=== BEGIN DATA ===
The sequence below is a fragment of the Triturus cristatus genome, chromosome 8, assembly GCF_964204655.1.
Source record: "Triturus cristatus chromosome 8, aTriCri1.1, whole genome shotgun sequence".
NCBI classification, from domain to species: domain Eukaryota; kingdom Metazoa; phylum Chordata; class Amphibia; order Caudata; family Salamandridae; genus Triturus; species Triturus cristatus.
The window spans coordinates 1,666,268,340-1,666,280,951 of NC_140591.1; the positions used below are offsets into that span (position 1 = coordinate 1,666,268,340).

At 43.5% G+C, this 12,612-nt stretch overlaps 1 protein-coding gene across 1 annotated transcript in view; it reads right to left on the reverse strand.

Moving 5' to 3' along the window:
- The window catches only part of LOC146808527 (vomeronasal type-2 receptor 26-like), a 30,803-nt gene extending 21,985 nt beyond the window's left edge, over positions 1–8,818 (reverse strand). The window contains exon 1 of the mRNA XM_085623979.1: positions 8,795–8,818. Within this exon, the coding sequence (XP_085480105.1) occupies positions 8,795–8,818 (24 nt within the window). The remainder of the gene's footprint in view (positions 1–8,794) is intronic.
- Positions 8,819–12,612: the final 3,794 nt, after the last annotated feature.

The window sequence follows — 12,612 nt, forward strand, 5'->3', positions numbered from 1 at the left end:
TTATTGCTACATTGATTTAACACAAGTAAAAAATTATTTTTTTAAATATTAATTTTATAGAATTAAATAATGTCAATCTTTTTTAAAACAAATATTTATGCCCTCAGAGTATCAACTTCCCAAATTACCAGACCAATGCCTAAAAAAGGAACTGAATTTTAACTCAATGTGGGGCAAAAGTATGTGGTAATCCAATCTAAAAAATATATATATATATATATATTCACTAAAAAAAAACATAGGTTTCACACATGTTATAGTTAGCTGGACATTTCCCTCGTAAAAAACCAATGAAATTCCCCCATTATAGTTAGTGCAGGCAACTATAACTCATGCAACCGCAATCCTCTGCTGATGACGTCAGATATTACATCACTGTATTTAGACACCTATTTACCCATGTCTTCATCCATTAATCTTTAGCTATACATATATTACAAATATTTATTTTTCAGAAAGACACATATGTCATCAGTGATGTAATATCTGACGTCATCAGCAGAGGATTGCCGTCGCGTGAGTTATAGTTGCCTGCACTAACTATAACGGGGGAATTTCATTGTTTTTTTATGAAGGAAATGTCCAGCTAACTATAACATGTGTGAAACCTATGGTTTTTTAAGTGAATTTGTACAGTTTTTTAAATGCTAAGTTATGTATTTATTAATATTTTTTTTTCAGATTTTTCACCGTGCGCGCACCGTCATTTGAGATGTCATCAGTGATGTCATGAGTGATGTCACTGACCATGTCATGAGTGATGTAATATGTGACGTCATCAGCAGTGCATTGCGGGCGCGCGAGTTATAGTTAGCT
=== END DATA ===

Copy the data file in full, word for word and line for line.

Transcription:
The sequence below is a fragment of the Triturus cristatus genome, chromosome 8, assembly GCF_964204655.1.
Source record: "Triturus cristatus chromosome 8, aTriCri1.1, whole genome shotgun sequence".
NCBI classification, from domain to species: domain Eukaryota; kingdom Metazoa; phylum Chordata; class Amphibia; order Caudata; family Salamandridae; genus Triturus; species Triturus cristatus.
The window spans coordinates 1,666,268,340-1,666,280,951 of NC_140591.1; the positions used below are offsets into that span (position 1 = coordinate 1,666,268,340).

At 43.5% G+C, this 12,612-nt stretch overlaps 1 protein-coding gene across 1 annotated transcript in view; it reads right to left on the reverse strand.

Moving 5' to 3' along the window:
- The window catches only part of LOC146808527 (vomeronasal type-2 receptor 26-like), a 30,803-nt gene extending 21,985 nt beyond the window's left edge, over positions 1–8,818 (reverse strand). The window contains exon 1 of the mRNA XM_085623979.1: positions 8,795–8,818. Within this exon, the coding sequence (XP_085480105.1) occupies positions 8,795–8,818 (24 nt within the window). The remainder of the gene's footprint in view (positions 1–8,794) is intronic.
- Positions 8,819–12,612: the final 3,794 nt, after the last annotated feature.

The window sequence follows — 12,612 nt, forward strand, 5'->3', positions numbered from 1 at the left end:
TTATTGCTACATTGATTTAACACAAGTAAAAAATTATTTTTTTAAATATTAATTTTATAGAATTAAATAATGTCAATCTTTTTTAAAACAAATATTTATGCCCTCAGAGTATCAACTTCCCAAATTACCAGACCAATGCCTAAAAAAGGAACTGAATTTTAACTCAATGTGGGGCAAAAGTATGTGGTAATCCAATCTAAAAAATATATATATATATATATATTCACTAAAAAAAAACATAGGTTTCACACATGTTATAGTTAGCTGGACATTTCCCTCGTAAAAAACCAATGAAATTCCCCCATTATAGTTAGTGCAGGCAACTATAACTCATGCAACCGCAATCCTCTGCTGATGACGTCAGATATTACATCACTGTATTTAGACACCTATTTACCCATGTCTTCATCCATTAATCTTTAGCTATACATATATTACAAATATTTATTTTTCAGAAAGACACATATGTCATCAGTGATGTAATATCTGACGTCATCAGCAGAGGATTGCCGTCGCGTGAGTTATAGTTGCCTGCACTAACTATAACGGGGGAATTTCATTGTTTTTTTATGAAGGAAATGTCCAGCTAACTATAACATGTGTGAAACCTATGGTTTTTTAAGTGAATTTGTACAGTTTTTTAAATGCTAAGTTATGTATTTATTAATATTTTTTTTTCAGATTTTTCACCGTGCGCGCACCGTCATTTGAGATGTCATCAGTGATGTCATGAGTGATGTCACTGACCATGTCATGAGTGATGTAATATGTGACGTCATCAGCAGTGCATTGCGGGCGCGCGAGTTATAGTTAGCT